April 26, 2017
When I am finished speaking at a conference or advertising event people often ask me how I can be so sure I'm right and other people people are wrong.
The answer is, I'm not.
I spent 41 years in the agency business. I worked on some very big brands including McDonald's, Toyota, Bank of America, AT&T and others. And I had a pretty successful career and did some reasonably successful work.
But that doesn't make me sure of anything. One thing I learned about advertising is that when you're trying to anticipate human behavior -- which is what marketers and advertisers do -- there are no sure things. All there are are likelihoods and probabilities.
This is why I am highly skeptical about what I hear and read from advertising and marketing experts these days. Particularly those of the digital stripe.
They tend to be awfully sure of themselves and very dismissive of those who disagree with them. They also tend to have a lot more opinions than experience.
It is certainly possible that they are brighter than I am and have more insight into consumer behavior. But, to be honest here, I really don't think so.
I've been asked to do a lot of interviews lately (it probably has something to do with the shit-storm over online advertising that the last six months has produced and my sudden promotion from idiot to genius.) Sooner or later, the interviewer usually gets around to this question: Why do you write your blog?
It's a good question for someone who's been out of the agency business for four years and is supposed to be quietly retired and planting tulips or something.
And as I think about it, it becomes pretty clear why I continue to do this. I believe we marketers think we know a lot of things that we don't really know. I think we do a lot of faking. I know I certainly did, and I don't think the average marketing person is that much smarter than me.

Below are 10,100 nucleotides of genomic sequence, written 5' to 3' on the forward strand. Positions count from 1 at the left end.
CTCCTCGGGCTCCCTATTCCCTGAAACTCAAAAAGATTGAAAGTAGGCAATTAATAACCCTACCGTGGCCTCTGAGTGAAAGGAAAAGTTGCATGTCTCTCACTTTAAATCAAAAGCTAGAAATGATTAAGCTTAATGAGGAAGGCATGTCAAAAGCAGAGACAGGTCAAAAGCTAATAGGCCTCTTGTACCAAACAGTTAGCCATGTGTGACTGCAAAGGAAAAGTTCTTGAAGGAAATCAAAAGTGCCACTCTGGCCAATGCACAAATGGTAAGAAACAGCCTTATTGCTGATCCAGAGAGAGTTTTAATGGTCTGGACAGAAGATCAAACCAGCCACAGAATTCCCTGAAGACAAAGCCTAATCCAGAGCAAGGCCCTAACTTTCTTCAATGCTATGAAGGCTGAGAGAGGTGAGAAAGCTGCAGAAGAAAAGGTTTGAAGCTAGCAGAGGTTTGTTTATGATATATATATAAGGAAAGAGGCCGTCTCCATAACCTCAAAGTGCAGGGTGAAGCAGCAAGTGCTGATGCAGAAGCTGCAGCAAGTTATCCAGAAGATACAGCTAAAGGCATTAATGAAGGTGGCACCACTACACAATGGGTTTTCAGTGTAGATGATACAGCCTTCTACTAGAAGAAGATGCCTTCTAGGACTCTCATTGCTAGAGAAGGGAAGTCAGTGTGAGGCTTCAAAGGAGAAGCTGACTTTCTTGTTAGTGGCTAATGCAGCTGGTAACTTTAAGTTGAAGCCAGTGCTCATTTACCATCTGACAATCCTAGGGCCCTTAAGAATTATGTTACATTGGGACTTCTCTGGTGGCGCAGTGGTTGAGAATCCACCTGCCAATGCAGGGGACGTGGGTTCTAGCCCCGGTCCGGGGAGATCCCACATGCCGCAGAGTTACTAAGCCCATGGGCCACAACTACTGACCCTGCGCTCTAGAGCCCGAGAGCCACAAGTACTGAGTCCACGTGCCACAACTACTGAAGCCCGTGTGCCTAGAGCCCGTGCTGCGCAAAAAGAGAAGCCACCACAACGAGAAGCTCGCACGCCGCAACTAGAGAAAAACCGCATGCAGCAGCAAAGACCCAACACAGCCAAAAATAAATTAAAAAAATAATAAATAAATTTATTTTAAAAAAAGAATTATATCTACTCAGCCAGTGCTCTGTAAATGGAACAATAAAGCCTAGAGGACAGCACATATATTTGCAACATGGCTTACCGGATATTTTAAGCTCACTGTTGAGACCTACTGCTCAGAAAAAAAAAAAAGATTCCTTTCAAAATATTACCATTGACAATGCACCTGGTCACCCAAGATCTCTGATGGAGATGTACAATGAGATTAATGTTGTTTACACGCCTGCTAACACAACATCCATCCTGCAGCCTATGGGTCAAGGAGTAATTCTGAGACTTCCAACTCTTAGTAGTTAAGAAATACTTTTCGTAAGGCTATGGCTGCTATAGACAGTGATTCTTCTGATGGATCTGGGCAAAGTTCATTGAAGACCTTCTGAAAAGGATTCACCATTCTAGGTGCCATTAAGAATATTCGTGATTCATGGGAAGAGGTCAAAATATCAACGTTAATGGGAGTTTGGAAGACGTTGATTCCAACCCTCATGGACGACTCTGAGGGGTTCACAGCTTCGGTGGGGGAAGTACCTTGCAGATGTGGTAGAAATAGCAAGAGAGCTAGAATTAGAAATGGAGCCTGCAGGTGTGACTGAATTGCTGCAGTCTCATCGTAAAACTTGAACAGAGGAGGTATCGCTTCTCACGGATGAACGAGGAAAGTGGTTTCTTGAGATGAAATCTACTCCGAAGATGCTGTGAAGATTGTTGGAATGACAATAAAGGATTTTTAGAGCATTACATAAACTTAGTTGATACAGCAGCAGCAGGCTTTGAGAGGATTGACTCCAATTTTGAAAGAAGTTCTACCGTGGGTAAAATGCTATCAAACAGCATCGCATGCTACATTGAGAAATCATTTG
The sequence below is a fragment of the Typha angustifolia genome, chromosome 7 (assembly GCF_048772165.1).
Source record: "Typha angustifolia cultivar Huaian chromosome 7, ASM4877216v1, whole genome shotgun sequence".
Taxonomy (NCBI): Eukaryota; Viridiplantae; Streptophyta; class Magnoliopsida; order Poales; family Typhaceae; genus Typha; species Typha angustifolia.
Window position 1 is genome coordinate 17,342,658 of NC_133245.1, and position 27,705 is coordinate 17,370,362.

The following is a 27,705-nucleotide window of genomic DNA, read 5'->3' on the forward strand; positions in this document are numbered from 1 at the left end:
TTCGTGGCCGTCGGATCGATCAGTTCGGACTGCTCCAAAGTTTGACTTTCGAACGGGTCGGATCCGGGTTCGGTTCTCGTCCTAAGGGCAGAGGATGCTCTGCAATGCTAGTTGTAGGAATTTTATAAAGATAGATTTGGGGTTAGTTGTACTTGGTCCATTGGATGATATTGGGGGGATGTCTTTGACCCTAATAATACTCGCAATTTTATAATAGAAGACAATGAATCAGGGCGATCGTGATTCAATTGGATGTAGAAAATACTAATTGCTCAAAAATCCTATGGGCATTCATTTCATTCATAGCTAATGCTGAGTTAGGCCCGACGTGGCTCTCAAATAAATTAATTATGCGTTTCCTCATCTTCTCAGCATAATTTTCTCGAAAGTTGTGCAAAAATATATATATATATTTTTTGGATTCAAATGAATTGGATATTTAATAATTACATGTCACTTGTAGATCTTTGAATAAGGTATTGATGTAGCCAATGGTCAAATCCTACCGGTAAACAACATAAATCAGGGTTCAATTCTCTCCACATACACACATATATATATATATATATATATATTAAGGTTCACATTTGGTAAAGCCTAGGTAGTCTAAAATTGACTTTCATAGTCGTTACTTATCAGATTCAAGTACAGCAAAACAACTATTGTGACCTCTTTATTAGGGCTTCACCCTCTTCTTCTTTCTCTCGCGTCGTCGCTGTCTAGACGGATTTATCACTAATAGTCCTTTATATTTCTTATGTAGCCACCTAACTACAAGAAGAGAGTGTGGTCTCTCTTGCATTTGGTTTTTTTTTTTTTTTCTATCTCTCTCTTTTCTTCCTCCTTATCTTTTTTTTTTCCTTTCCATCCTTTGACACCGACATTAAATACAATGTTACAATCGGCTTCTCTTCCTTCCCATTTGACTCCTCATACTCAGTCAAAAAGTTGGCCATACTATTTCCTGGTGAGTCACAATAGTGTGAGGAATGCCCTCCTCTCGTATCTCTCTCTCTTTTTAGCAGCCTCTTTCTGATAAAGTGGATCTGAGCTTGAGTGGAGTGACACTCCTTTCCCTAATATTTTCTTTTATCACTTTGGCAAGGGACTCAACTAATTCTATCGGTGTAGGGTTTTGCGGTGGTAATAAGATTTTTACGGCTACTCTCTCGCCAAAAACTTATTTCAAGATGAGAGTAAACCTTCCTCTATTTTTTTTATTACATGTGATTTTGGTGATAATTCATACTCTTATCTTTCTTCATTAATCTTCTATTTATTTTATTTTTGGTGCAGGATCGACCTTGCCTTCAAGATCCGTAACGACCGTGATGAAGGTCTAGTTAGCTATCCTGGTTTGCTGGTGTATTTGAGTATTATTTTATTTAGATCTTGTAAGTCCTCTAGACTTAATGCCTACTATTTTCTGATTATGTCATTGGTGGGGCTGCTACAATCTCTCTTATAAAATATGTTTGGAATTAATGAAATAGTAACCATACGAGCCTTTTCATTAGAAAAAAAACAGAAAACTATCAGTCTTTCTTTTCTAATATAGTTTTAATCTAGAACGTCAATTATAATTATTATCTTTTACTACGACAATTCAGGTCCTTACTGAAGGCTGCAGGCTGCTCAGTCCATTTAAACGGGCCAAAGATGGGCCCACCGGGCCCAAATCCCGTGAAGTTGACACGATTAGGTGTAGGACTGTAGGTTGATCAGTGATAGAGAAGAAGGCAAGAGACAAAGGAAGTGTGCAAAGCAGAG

I think it's important that we have more humility and understand that there's a lot about human economic behavior that we don't understand. I like to point that out. I like to find the contradictions and expose the weak points and the phonies.
I see my job as making marketers uncomfortable. It doesn't make me popular, but I hope it heartens some people who feel the same way I do.
April 20, 2017
Okay, this time they really mean it. TV is about to die.
Don't believe me? It's right here in Ad Age in black and white, another fucking article entitled "TV May Actually Die Soon." Can you believe this?
I'm just wondering how many Ad Age stories there have been over the past 15 years about TV dying?
Will they ever figure out that regardless of what the marketing and media geniuses have to say, people like television. How fucking difficult is that to understand?
As we all know, online viewing of video is "killing" traditional TV. "Nobody" watches live TV anymore. Everybody is watching video online.
That's what we've all learned from going to conferences and listening to media, marketing and digital geniuses speak. It's what we read in the trades and in the press every day.
Only problem is, it's all bullshit.
A new study released by comScore shows that of households with both traditional TV and OTT (video delivered over the internet) for every hour spent with online video people spend about 5 1/2 hours with traditional TV.
Even the top 20% of online video users spend twice as much time with traditional TV.
The bottom 50% of online video streamers, watch 98% of their video on traditional TV.
Despite the fact that Netflix has almost as many subscribers as all cable TV companies combined, and more households have Netflix than a DVR, comScore says,
"Traditional rules the roost in terms of time spent, as OTT continues to act more as supplemental viewing..."Then there's this. A report by Pivotal Research Group last week said,
"...despite the significant growth in access to SVOD (Subscription Video On Demand, e.g., Netflix, Amazon Prime, Hulu) services over the past few years, consumption of traditional TV programming has not been affected to the degree that many might expect...any expectations around the 'death of TV' because of SVOD services are likely overstated."Meanwhile, viewership of national news programming is surging. Once again, according to Pivotal,
"YTD viewing of all news-related programming on national media properties is now +12%."Last week it was up 23%.
As I speculated last year, what's likely to happen is that the internet media companies who don't call themselves media companies (Google, Facebook, Amazon, Apple) who have all the money in the world, are likely over time to buy up TV properties. This is starting to raise its head in the recent Amazon-NFL $50 million football deal.
I'm afraid we're all going to be dead long before TV is.
April 17, 2017
If you've ever doubted that most marketers are clueless, fad-jumping nitwits who drool at any shiny object, I have two words for you -- Pokémon Go.
A reminder, this was just a few months ago...
Every stupid fucking fad that comes along is now "disruptive," "game-changing," and "the future of marketing." What a clown show the marketing industry has become.